I was a little nervous driving back to the children's hospital today after the flat-tire incident last Friday, but once we'd passed the infamous corner where I'd waited three hours for a tire change I relaxed, the morning sun lit the gray October sky, and I almost enjoyed the drive. It was an early morning today trying to get all four kids out the door in the black night of 6:00am. The younger three enjoyed the day with Matt's sister and her kids, Naomi and I had plenty of time together again, and I wasn't plagued by too many contractions as I drove.
The whole day went completely on schedule, in fact, and our appointment, which was certainly necessary, didn't bear any surprising new revelations or begin any new crises. Naomi's GI doctor said that Naomi's spleen had enlarged another couple of centimeters, and while her low white cell counts and enlarging spleen are certainly signs that the liver fibrosis is progressing and causing the pressure in the portal vein to rise, that is exactly what we knew would happen, and it is happening very slowly. She (the doctor) did not seem at all worried at these new signs--they are simply a few more steps along a road we already knew we were traveling. She still felt that major complications such as severe immune deficiency and sudden GI bleeding were probably years away.
The doctor also clarified that Naomi's white cell counts might not actually rise out of the "normal" range when she is fighting infection, something I wish the ER doctors had known when they kept insisting that Naomi's white cell counts were "normal" and I kept saying "but they're high for her." It is possible that, with Naomi's condition, boosting the white cell counts into the "normal" range from "below normal" is all Naomi's body could muster to fight infection. However, while this might confuse the ER doctors, the GI doctor did not feel that Naomi was severely immuno-compromised yet or that she was in danger of not being able to effectively fight infection.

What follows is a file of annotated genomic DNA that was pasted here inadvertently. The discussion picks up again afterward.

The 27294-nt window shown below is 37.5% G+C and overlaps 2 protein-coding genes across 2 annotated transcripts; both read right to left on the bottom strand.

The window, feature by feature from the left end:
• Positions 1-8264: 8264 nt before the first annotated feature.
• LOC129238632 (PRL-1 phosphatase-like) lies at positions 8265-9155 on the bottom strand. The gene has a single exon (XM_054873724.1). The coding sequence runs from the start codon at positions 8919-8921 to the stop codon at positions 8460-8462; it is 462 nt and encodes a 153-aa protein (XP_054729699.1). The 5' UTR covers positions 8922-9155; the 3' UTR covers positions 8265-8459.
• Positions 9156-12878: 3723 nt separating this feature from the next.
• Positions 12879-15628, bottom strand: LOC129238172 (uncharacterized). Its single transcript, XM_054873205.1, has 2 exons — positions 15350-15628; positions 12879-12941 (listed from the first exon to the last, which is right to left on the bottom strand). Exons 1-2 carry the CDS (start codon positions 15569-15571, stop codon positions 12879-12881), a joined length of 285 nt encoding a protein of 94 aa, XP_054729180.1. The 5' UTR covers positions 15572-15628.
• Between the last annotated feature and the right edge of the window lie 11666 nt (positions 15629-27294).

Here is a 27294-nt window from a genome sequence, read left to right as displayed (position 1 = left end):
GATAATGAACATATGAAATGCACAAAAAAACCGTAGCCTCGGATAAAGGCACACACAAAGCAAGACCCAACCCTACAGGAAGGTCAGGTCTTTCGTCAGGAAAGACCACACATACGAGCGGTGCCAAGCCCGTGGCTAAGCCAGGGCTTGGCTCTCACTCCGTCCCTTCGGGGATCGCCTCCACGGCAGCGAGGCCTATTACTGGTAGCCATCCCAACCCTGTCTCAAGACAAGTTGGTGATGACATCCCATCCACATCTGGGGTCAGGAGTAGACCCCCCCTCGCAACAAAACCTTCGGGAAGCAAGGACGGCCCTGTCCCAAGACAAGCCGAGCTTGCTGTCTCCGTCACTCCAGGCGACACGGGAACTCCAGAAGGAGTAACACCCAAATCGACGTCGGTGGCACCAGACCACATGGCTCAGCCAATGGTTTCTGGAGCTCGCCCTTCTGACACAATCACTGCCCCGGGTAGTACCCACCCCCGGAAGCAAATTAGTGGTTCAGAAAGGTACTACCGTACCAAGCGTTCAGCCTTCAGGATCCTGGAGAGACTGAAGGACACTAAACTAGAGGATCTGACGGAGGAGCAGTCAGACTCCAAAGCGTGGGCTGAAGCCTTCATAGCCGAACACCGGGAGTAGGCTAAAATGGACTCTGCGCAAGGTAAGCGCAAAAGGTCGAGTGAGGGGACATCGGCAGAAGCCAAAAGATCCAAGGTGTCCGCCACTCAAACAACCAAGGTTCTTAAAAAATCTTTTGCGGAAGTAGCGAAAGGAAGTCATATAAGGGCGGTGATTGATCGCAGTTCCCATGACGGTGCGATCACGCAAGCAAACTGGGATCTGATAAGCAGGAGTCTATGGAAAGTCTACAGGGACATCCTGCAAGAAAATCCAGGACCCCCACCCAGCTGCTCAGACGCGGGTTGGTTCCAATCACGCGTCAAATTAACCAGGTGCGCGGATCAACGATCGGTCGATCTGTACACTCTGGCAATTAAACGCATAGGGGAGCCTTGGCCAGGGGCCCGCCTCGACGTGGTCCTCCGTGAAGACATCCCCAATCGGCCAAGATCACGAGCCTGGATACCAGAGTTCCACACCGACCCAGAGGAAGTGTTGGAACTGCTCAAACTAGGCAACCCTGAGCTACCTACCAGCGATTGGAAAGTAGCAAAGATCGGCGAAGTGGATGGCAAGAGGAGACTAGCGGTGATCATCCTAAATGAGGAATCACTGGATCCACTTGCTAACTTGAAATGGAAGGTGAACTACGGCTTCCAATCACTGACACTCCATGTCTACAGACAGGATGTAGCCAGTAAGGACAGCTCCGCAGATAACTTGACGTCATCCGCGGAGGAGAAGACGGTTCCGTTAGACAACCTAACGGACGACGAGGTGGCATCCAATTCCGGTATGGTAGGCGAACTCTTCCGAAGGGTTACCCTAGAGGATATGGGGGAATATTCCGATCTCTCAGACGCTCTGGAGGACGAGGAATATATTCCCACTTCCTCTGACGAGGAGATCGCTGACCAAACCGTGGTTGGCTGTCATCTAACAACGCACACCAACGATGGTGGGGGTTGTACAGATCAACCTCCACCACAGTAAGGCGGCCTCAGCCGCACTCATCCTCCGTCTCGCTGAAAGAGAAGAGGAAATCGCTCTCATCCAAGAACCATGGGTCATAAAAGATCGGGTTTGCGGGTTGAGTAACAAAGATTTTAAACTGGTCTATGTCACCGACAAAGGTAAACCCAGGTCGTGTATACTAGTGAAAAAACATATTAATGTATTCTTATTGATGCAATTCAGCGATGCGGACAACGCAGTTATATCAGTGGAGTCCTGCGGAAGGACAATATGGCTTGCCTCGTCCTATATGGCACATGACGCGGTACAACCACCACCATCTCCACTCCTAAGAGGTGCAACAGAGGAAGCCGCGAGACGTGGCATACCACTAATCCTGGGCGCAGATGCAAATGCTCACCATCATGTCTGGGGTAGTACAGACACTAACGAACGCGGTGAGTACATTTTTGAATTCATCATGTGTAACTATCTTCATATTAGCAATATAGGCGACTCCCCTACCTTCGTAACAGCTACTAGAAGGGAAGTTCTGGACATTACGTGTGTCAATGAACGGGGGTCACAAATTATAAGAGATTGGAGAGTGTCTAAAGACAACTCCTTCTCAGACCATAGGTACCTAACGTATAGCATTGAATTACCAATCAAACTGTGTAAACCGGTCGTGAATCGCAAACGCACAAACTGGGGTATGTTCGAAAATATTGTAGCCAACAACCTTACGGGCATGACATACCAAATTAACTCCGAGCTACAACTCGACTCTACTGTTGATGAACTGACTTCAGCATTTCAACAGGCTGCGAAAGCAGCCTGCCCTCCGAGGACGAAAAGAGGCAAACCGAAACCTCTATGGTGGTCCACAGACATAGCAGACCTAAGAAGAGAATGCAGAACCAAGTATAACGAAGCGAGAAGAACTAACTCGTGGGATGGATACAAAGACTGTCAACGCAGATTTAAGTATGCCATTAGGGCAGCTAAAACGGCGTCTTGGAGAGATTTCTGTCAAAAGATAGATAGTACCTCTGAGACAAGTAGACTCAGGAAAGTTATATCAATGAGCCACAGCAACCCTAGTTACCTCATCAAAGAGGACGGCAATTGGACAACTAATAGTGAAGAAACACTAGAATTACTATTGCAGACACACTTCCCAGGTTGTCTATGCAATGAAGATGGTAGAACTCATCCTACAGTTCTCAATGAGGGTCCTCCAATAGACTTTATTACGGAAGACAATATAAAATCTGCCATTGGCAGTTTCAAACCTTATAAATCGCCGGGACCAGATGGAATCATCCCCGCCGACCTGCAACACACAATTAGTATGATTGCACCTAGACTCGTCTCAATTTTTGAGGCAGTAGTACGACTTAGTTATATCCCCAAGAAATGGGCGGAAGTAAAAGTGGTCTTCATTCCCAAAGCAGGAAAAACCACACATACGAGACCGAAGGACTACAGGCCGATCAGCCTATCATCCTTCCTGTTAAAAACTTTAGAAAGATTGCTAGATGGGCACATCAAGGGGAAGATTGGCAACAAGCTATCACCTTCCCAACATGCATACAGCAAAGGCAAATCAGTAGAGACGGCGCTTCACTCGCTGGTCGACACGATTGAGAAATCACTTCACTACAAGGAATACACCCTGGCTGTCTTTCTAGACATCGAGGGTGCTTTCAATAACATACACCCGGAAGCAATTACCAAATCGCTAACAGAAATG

So, while Naomi may one day face severe immune deficiency and life-threatening GI bleeding, that day is still a good distance down the road. For today there is no quarantining Naomi from germs, life-flighting her to the children's hospital, or planning major surgeries. Today the doctor ordered some blood work to re-check on the status of the celiac disease, the liver function, a blood count, and some vitamin levels that have been running low. She decided she would like to see Naomi every six months now, instead of every year, and she gave us some information on being involved in a new multi-national study on infant siblings of children with celiac disease that is designed to settle the debate about whether early introduction of gluten to babies with the genes predisposing them to celiac increases the risk of the child developing celiac disease later in life.
Today we drove home under the gray October skies and dragged three reluctant siblings from a house that was clearly more fun than our own. Today the three girls are setting up a pretend veterinary clinic and doctoring up a line of illness-and-injury-stricken stuffed animals while I cook dinner. And I'm thankful for today.